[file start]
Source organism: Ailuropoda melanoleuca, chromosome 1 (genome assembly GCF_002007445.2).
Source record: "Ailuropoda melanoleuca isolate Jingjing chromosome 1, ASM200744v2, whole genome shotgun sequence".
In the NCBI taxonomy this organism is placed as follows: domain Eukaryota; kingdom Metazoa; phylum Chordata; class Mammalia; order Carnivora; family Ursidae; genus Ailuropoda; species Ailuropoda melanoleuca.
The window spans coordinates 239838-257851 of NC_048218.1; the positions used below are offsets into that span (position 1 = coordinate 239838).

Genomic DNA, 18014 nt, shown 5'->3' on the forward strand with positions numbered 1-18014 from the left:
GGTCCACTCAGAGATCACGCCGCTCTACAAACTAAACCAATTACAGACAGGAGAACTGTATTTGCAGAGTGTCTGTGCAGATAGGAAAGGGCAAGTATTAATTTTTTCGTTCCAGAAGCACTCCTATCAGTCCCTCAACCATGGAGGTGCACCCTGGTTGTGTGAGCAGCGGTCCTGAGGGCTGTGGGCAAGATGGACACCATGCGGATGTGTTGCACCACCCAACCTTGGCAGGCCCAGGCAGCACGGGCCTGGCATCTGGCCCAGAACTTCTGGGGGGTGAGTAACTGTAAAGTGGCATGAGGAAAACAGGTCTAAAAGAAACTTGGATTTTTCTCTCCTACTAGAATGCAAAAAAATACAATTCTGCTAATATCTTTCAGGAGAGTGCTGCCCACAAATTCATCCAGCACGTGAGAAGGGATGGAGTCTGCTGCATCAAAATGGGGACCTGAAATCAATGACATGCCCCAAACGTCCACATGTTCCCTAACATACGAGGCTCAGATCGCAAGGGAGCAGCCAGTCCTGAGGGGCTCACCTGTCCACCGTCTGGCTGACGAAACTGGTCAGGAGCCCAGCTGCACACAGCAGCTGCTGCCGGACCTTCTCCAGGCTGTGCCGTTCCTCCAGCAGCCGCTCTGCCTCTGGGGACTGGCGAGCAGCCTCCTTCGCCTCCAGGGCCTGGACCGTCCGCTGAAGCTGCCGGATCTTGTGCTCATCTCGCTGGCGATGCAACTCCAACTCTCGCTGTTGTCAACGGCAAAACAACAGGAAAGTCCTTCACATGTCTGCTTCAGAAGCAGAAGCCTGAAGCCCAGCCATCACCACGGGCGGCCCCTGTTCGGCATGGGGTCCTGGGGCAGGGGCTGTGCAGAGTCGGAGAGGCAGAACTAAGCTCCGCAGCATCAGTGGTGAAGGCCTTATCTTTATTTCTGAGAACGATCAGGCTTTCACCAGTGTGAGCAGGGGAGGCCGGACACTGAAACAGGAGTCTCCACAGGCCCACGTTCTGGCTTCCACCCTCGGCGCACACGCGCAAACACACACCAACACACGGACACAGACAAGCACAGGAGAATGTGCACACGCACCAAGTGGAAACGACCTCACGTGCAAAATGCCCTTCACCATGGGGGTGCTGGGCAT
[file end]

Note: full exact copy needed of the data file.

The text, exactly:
Source organism: Ailuropoda melanoleuca, chromosome 1 (genome assembly GCF_002007445.2).
Source record: "Ailuropoda melanoleuca isolate Jingjing chromosome 1, ASM200744v2, whole genome shotgun sequence".
In the NCBI taxonomy this organism is placed as follows: domain Eukaryota; kingdom Metazoa; phylum Chordata; class Mammalia; order Carnivora; family Ursidae; genus Ailuropoda; species Ailuropoda melanoleuca.
The window spans coordinates 239838-257851 of NC_048218.1; the positions used below are offsets into that span (position 1 = coordinate 239838).

Genomic DNA, 18014 nt, shown 5'->3' on the forward strand with positions numbered 1-18014 from the left:
GGTCCACTCAGAGATCACGCCGCTCTACAAACTAAACCAATTACAGACAGGAGAACTGTATTTGCAGAGTGTCTGTGCAGATAGGAAAGGGCAAGTATTAATTTTTTCGTTCCAGAAGCACTCCTATCAGTCCCTCAACCATGGAGGTGCACCCTGGTTGTGTGAGCAGCGGTCCTGAGGGCTGTGGGCAAGATGGACACCATGCGGATGTGTTGCACCACCCAACCTTGGCAGGCCCAGGCAGCACGGGCCTGGCATCTGGCCCAGAACTTCTGGGGGGTGAGTAACTGTAAAGTGGCATGAGGAAAACAGGTCTAAAAGAAACTTGGATTTTTCTCTCCTACTAGAATGCAAAAAAATACAATTCTGCTAATATCTTTCAGGAGAGTGCTGCCCACAAATTCATCCAGCACGTGAGAAGGGATGGAGTCTGCTGCATCAAAATGGGGACCTGAAATCAATGACATGCCCCAAACGTCCACATGTTCCCTAACATACGAGGCTCAGATCGCAAGGGAGCAGCCAGTCCTGAGGGGCTCACCTGTCCACCGTCTGGCTGACGAAACTGGTCAGGAGCCCAGCTGCACACAGCAGCTGCTGCCGGACCTTCTCCAGGCTGTGCCGTTCCTCCAGCAGCCGCTCTGCCTCTGGGGACTGGCGAGCAGCCTCCTTCGCCTCCAGGGCCTGGACCGTCCGCTGAAGCTGCCGGATCTTGTGCTCATCTCGCTGGCGATGCAACTCCAACTCTCGCTGTTGTCAACGGCAAAACAACAGGAAAGTCCTTCACATGTCTGCTTCAGAAGCAGAAGCCTGAAGCCCAGCCATCACCACGGGCGGCCCCTGTTCGGCATGGGGTCCTGGGGCAGGGGCTGTGCAGAGTCGGAGAGGCAGAACTAAGCTCCGCAGCATCAGTGGTGAAGGCCTTATCTTTATTTCTGAGAACGATCAGGCTTTCACCAGTGTGAGCAGGGGAGGCCGGACACTGAAACAGGAGTCTCCACAGGCCCACGTTCTGGCTTCCACCCTCGGCGCACACGCGCAAACACACACCAACACACGGACACAGACAAGCACAGGAGAATGTGCACACGCACCAAGTGGAAACGACCTCACGTGCAAAATGCCCTTCACCATGGGGGTGCTGGGCAT